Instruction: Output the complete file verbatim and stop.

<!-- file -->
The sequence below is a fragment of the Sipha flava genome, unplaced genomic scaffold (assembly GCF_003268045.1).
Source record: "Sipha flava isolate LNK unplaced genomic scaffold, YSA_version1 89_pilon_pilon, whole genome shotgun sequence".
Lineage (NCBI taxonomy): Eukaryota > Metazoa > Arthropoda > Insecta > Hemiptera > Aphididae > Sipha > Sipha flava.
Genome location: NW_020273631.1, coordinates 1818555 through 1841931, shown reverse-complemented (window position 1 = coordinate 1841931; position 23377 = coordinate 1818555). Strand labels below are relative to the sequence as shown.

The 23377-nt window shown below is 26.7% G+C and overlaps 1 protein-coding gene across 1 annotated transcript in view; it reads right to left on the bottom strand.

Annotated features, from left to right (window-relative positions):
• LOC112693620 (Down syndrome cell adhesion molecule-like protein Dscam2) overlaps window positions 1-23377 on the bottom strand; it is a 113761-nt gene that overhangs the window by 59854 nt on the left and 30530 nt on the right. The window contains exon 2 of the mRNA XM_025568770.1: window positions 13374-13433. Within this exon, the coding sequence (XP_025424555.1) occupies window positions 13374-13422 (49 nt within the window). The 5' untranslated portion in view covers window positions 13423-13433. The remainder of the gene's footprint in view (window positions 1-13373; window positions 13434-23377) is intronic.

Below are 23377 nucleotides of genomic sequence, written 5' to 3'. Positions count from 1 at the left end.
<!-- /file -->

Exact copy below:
The sequence below is a fragment of the Sipha flava genome, unplaced genomic scaffold (assembly GCF_003268045.1).
Source record: "Sipha flava isolate LNK unplaced genomic scaffold, YSA_version1 89_pilon_pilon, whole genome shotgun sequence".
Lineage (NCBI taxonomy): Eukaryota > Metazoa > Arthropoda > Insecta > Hemiptera > Aphididae > Sipha > Sipha flava.
Genome location: NW_020273631.1, coordinates 1818555 through 1841931, shown reverse-complemented (window position 1 = coordinate 1841931; position 23377 = coordinate 1818555). Strand labels below are relative to the sequence as shown.

The 23377-nt window shown below is 26.7% G+C and overlaps 1 protein-coding gene across 1 annotated transcript in view; it reads right to left on the bottom strand.

Annotated features, from left to right (window-relative positions):
• LOC112693620 (Down syndrome cell adhesion molecule-like protein Dscam2) overlaps window positions 1-23377 on the bottom strand; it is a 113761-nt gene that overhangs the window by 59854 nt on the left and 30530 nt on the right. The window contains exon 2 of the mRNA XM_025568770.1: window positions 13374-13433. Within this exon, the coding sequence (XP_025424555.1) occupies window positions 13374-13422 (49 nt within the window). The 5' untranslated portion in view covers window positions 13423-13433. The remainder of the gene's footprint in view (window positions 1-13373; window positions 13434-23377) is intronic.

Below are 23377 nucleotides of genomic sequence, written 5' to 3'. Positions count from 1 at the left end.